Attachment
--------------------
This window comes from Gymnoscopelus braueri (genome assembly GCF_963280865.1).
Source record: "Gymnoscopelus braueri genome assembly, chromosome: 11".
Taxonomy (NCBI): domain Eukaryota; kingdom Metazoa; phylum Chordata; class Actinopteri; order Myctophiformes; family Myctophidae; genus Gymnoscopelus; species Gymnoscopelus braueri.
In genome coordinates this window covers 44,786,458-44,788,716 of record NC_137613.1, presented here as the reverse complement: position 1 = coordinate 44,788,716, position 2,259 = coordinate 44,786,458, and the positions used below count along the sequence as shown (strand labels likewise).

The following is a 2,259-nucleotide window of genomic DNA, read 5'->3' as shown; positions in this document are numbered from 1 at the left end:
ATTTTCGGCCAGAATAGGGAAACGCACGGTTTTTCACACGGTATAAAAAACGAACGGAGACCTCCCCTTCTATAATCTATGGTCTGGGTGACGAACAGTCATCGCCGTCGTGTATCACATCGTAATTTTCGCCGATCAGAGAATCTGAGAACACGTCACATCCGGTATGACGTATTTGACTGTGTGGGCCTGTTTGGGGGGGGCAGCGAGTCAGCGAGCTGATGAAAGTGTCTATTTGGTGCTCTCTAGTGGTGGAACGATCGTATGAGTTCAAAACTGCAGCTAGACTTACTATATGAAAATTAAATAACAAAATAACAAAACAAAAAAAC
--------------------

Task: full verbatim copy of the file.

This window comes from Gymnoscopelus braueri (genome assembly GCF_963280865.1).
Source record: "Gymnoscopelus braueri genome assembly, chromosome: 11".
Taxonomy (NCBI): domain Eukaryota; kingdom Metazoa; phylum Chordata; class Actinopteri; order Myctophiformes; family Myctophidae; genus Gymnoscopelus; species Gymnoscopelus braueri.
In genome coordinates this window covers 44,786,458-44,788,716 of record NC_137613.1, presented here as the reverse complement: position 1 = coordinate 44,788,716, position 2,259 = coordinate 44,786,458, and the positions used below count along the sequence as shown (strand labels likewise).

The following is a 2,259-nucleotide window of genomic DNA, read 5'->3' as shown; positions in this document are numbered from 1 at the left end:
ATTTTCGGCCAGAATAGGGAAACGCACGGTTTTTCACACGGTATAAAAAACGAACGGAGACCTCCCCTTCTATAATCTATGGTCTGGGTGACGAACAGTCATCGCCGTCGTGTATCACATCGTAATTTTCGCCGATCAGAGAATCTGAGAACACGTCACATCCGGTATGACGTATTTGACTGTGTGGGCCTGTTTGGGGGGGGCAGCGAGTCAGCGAGCTGATGAAAGTGTCTATTTGGTGCTCTCTAGTGGTGGAACGATCGTATGAGTTCAAAACTGCAGCTAGACTTACTATATGAAAATTAAATAACAAAATAACAAAACAAAAAAAC